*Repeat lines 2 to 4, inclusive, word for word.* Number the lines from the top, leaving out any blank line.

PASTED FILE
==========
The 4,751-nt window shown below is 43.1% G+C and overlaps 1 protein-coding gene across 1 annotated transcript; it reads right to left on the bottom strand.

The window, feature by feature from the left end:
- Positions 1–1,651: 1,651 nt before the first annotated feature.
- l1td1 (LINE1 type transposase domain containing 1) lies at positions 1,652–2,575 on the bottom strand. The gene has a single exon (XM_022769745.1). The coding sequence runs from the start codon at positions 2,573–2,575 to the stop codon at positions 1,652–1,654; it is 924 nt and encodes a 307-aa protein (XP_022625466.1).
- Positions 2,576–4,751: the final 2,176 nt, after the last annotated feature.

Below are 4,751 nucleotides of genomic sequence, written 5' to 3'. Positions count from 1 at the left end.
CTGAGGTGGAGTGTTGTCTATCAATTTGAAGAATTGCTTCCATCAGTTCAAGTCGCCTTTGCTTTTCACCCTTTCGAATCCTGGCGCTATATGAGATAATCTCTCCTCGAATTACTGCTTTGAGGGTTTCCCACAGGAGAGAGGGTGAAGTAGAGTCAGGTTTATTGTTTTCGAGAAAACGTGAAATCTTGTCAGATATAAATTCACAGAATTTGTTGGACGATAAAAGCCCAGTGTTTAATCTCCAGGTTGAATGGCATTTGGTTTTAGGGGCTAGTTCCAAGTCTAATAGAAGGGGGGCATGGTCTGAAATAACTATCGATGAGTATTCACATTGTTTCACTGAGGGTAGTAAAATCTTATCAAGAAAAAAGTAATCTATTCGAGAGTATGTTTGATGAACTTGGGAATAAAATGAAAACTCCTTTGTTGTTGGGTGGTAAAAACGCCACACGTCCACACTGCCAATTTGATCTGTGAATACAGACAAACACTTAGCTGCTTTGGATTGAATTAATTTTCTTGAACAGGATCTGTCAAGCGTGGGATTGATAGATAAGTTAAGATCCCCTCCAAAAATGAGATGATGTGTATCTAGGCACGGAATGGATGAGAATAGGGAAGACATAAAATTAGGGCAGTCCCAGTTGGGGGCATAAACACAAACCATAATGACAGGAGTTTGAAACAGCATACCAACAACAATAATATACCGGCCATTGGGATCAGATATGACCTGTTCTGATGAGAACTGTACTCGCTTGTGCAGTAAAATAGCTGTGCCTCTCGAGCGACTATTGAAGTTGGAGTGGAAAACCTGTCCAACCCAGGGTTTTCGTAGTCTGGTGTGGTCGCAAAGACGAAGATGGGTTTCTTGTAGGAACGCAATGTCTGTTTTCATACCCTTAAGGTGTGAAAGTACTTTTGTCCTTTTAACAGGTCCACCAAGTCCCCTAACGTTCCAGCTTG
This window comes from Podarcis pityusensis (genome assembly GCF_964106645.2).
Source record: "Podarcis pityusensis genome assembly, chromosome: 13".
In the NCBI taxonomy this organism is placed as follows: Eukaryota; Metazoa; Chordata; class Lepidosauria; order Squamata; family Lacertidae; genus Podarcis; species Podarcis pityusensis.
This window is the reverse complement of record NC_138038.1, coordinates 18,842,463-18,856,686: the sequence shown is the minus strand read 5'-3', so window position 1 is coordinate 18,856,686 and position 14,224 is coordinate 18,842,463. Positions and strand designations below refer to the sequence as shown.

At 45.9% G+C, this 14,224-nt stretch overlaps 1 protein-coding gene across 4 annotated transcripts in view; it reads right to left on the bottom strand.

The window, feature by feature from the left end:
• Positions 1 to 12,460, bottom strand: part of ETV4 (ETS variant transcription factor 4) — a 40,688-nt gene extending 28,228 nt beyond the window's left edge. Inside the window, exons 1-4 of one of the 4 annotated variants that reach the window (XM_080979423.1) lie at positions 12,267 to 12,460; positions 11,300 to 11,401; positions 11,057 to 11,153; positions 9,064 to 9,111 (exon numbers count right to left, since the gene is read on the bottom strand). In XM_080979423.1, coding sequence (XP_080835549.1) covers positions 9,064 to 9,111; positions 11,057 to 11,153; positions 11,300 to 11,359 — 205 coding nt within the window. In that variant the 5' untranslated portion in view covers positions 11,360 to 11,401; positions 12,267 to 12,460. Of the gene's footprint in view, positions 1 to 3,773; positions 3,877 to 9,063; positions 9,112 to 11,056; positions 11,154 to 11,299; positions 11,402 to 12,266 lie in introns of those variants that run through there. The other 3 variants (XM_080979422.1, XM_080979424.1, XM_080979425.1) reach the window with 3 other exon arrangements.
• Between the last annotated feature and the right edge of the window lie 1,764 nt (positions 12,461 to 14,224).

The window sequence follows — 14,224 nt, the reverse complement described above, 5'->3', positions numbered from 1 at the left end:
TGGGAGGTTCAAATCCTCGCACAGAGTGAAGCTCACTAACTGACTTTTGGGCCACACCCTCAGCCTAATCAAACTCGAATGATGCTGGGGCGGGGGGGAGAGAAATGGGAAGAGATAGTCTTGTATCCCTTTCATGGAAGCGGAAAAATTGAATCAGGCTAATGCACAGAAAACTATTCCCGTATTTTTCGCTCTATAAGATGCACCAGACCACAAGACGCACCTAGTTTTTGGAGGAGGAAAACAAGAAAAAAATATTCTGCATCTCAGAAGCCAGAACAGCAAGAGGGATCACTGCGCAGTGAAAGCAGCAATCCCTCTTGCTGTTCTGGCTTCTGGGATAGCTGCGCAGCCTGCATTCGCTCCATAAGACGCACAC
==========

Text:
The window, feature by feature from the left end:
- Positions 1–1,651: 1,651 nt before the first annotated feature.
- l1td1 (LINE1 type transposase domain containing 1) lies at positions 1,652–2,575 on the bottom strand. The gene has a single exon (XM_022769745.1). The coding sequence runs from the start codon at positions 2,573–2,575 to the stop codon at positions 1,652–1,654; it is 924 nt and encodes a 307-aa protein (XP_022625466.1).